• In this study, only one source cancer is adopted for transfer learning. How transfer knowledge from the multiple source domains is also a critical problem for gene prioritization.

Designing effective and efficient algorithms to address the above two issues would be promising for gene prioritization.

Methods

In this section, we address the objective function, optimization and analysis of algorithms are successively addressed.

Preliminaries

Before describing the details of TLGP, let us introduce some notations that are widely used in the next subsections.

In this study, matrices are denoted by capital letters, and vectors by bold lowercase letters. Given the gene expression profiles as an matrix X with the ith row and jth column element \(x_{ij}\), where the row denotes a gene and the column corresponds to a patient. The ith row (column) is denoted by \(\mathbf{x} _{i.} (\mathbf{x} _{.j})\). \(X^{'}\) is the transpose of X. Let \(X^{[s]} \in R^{n\times d^{[s]}}\) and \(X^{[t]} \in R^{n\times d^{[t]}}\) be the gene expression profiles of the source and target cancer, respectively. Let the binary vector \(\mathbf{y} =\{y_{1},\ldots ,y_{n}\}\) is an indicator for the pathogenic genes in the source cancer, where \(y_{i}\)=1 if the ith gene is pathogenic, 0 otherwise.

Given an undirected and weighted network \(G=(V,E)\) with vertex set \(V=(v_{1},\ldots ,v_{n})\) (n is the number of node) and edge set \(E=\{(v_{i},v_{j})\}\), the weighted adjacent matrix \(W=(w_{ij})_{n\times n}\) is constructed, where element \(w_{ij}\) denotes the weight on edge \((v_{i},v_{j})\). If G is an un-weighted network, \(w_{ij}\) is 1 if \(v_{i}\) and \(v_{j}\) are connected, 0 otherwise. Let \(w_{i.}(w_{.j})\) be the ith row (jth column) of W. All networks are undirected, i.e. \(W^{'}=W\). The degree of the ith node is defined as the sum of weights on edges connecting to vertex \(v_{i}\), i.e., \(d_{i}=\sum _{j}w_{ij}\). The degree matrix is the diagonal of degree sequence, i.e. \(D=diag(d_{1},\ldots ,d_{n})\), and the Laplacian matrix of W is defined as \(L_{W}=D-W\). Given a network \(G=(V,E)\), a similarity matrix S can be constructed, where element \(s_{ij}\) denotes the similarity between vertex \(v_{i}\) and \(v_{j}\). The gene prioritization in a network \(G=(V,E)\) is to construct a function \(\psi\) to measure the centrality of vertices, i.e.,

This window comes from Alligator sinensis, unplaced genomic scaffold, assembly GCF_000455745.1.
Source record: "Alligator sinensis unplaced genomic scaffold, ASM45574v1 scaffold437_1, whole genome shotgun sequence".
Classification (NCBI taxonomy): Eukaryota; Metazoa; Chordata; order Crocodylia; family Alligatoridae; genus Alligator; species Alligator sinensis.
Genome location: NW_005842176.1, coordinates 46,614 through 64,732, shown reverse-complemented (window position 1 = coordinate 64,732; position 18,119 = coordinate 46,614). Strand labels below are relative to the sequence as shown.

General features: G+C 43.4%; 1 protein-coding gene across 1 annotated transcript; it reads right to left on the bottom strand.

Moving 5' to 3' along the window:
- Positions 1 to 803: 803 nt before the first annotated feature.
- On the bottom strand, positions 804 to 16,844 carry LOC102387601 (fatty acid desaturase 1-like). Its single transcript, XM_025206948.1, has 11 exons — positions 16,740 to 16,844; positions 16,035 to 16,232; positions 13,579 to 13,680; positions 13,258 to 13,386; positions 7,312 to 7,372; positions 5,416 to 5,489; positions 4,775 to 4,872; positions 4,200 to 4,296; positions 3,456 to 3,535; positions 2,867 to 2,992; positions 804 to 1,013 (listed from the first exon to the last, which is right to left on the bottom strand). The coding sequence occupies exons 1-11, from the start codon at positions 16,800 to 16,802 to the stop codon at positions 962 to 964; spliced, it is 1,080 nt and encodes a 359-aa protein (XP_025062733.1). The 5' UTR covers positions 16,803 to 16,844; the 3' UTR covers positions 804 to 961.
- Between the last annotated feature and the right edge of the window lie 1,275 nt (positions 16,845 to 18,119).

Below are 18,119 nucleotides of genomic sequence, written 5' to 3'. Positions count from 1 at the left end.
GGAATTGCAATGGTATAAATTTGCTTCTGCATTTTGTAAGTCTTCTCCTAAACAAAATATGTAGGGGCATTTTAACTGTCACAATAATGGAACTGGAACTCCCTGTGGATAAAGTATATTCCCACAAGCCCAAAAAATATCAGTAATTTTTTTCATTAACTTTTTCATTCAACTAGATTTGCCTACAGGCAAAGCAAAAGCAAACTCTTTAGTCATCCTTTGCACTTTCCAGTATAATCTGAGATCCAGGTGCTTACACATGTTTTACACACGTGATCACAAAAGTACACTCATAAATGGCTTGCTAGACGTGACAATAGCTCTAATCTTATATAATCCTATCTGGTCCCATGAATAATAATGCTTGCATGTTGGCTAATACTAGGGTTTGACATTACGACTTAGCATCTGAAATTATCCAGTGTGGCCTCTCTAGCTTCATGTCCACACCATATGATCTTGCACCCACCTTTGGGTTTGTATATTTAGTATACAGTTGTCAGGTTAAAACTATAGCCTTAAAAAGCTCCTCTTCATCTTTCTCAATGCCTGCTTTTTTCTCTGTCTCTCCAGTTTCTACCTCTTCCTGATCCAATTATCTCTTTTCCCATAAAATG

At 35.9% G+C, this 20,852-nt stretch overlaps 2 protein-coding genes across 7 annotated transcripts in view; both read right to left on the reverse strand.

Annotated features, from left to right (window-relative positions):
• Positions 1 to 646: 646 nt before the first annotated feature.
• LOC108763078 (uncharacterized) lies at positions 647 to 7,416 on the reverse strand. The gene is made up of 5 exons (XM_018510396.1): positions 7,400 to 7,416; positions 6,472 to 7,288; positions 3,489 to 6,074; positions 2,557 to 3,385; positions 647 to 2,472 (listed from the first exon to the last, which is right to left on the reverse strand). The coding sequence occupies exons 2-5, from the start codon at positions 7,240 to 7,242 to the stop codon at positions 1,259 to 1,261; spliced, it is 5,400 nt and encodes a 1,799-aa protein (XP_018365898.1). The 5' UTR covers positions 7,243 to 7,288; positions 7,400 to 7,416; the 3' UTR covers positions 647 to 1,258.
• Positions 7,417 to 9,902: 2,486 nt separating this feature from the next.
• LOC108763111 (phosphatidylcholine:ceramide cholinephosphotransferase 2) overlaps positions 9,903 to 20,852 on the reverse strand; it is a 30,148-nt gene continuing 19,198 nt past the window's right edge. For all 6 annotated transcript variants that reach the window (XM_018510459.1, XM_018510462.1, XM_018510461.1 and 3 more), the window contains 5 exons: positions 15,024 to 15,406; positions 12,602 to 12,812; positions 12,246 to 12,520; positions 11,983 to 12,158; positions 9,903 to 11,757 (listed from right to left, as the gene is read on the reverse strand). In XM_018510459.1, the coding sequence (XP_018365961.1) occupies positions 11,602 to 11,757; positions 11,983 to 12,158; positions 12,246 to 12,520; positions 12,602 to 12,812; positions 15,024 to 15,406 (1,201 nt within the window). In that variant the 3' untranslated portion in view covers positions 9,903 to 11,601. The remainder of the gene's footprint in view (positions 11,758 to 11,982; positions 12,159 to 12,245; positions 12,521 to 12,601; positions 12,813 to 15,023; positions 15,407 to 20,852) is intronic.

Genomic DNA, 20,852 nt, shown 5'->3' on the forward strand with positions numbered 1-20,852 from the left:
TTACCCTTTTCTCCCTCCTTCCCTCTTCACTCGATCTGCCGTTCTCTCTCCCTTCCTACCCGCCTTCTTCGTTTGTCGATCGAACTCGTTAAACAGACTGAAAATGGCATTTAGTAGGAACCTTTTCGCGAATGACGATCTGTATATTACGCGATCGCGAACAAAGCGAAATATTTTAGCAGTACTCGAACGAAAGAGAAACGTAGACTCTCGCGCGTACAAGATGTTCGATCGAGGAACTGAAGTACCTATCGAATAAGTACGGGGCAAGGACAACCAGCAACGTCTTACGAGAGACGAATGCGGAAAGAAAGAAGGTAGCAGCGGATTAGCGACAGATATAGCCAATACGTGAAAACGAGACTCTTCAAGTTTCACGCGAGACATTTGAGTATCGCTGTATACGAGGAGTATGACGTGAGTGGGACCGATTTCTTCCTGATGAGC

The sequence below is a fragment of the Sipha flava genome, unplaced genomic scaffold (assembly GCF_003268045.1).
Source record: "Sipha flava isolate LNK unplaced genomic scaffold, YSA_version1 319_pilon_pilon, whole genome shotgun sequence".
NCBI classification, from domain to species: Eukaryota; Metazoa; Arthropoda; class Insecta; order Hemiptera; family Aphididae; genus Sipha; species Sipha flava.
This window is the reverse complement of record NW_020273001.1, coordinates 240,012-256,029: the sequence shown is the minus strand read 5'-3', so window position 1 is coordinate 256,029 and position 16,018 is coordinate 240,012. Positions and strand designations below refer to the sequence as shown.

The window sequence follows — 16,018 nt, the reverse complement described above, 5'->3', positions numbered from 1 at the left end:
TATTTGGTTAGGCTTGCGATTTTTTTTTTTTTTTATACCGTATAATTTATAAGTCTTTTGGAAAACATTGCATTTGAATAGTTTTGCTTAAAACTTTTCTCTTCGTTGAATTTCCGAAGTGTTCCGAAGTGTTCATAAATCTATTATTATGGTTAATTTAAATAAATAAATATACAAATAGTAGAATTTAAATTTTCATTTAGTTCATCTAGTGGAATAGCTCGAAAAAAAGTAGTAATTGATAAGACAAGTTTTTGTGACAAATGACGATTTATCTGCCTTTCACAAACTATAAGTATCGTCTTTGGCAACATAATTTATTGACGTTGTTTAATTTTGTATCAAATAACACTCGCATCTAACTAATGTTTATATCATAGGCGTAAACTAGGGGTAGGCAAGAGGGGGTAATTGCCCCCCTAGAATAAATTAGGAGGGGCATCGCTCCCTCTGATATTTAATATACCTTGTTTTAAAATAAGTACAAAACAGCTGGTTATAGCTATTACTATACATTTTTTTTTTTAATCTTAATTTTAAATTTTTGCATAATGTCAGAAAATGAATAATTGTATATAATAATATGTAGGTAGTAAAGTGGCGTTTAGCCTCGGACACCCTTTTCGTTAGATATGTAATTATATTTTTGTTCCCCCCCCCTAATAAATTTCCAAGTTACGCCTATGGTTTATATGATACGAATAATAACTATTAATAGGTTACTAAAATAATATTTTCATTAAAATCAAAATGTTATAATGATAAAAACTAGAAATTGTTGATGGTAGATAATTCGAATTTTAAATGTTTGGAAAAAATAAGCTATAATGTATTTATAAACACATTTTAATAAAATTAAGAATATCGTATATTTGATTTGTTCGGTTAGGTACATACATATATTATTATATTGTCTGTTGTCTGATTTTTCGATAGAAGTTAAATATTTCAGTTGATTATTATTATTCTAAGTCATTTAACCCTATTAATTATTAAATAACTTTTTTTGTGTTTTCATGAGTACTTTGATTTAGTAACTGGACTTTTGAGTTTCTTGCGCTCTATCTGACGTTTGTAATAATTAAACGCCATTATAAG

$$\begin{aligned} \psi : V\mapsto \mathcal {R}^{+}, \end{aligned}$$
(1)

where \(\mathcal {R}^{+}\) denotes the interval \((0,+\infty )\).

Objective function

The overview of the proposed algorithm is shown in Fig. 1, which consists of the affinity matrix construction, dimension reduction in source domain, fusion network construction and gene ranking. The ultimate goal of TLGP is to learn a reliable and fused network for genes, where the heterogeneous genomic data from the source and target domains are integrated by using transfer learning. In transfer learning, two critical techniques are involved, i.e., how to extract knowledge from source domain and how to transfer knowledge to target domain, which are also two factors for the objective function of the proposed algorithm.